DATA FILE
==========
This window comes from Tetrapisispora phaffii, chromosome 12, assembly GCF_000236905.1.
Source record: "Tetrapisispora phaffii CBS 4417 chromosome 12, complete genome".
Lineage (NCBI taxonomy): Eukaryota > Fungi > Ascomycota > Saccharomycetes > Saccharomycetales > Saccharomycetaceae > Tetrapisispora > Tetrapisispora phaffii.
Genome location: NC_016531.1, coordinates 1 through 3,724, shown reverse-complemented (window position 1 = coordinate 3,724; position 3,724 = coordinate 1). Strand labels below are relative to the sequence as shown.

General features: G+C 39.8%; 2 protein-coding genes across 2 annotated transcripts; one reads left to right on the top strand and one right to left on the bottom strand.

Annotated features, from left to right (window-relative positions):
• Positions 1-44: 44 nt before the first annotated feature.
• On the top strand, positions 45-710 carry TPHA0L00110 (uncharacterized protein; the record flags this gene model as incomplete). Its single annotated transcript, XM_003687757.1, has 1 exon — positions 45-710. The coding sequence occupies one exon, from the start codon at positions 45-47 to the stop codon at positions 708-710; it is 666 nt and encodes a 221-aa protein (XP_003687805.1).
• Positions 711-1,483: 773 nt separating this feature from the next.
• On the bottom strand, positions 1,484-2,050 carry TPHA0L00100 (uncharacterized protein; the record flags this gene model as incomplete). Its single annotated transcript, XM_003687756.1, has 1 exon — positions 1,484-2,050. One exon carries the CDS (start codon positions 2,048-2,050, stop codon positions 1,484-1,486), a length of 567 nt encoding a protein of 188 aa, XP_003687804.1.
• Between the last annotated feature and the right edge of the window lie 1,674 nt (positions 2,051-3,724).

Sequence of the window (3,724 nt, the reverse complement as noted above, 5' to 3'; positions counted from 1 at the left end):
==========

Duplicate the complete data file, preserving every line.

This window comes from Tetrapisispora phaffii, chromosome 12, assembly GCF_000236905.1.
Source record: "Tetrapisispora phaffii CBS 4417 chromosome 12, complete genome".
Lineage (NCBI taxonomy): Eukaryota > Fungi > Ascomycota > Saccharomycetes > Saccharomycetales > Saccharomycetaceae > Tetrapisispora > Tetrapisispora phaffii.
Genome location: NC_016531.1, coordinates 1 through 3,724, shown reverse-complemented (window position 1 = coordinate 3,724; position 3,724 = coordinate 1). Strand labels below are relative to the sequence as shown.

General features: G+C 39.8%; 2 protein-coding genes across 2 annotated transcripts; one reads left to right on the top strand and one right to left on the bottom strand.

Annotated features, from left to right (window-relative positions):
• Positions 1-44: 44 nt before the first annotated feature.
• On the top strand, positions 45-710 carry TPHA0L00110 (uncharacterized protein; the record flags this gene model as incomplete). Its single annotated transcript, XM_003687757.1, has 1 exon — positions 45-710. The coding sequence occupies one exon, from the start codon at positions 45-47 to the stop codon at positions 708-710; it is 666 nt and encodes a 221-aa protein (XP_003687805.1).
• Positions 711-1,483: 773 nt separating this feature from the next.
• On the bottom strand, positions 1,484-2,050 carry TPHA0L00100 (uncharacterized protein; the record flags this gene model as incomplete). Its single annotated transcript, XM_003687756.1, has 1 exon — positions 1,484-2,050. One exon carries the CDS (start codon positions 2,048-2,050, stop codon positions 1,484-1,486), a length of 567 nt encoding a protein of 188 aa, XP_003687804.1.
• Between the last annotated feature and the right edge of the window lie 1,674 nt (positions 2,051-3,724).

Sequence of the window (3,724 nt, the reverse complement as noted above, 5' to 3'; positions counted from 1 at the left end):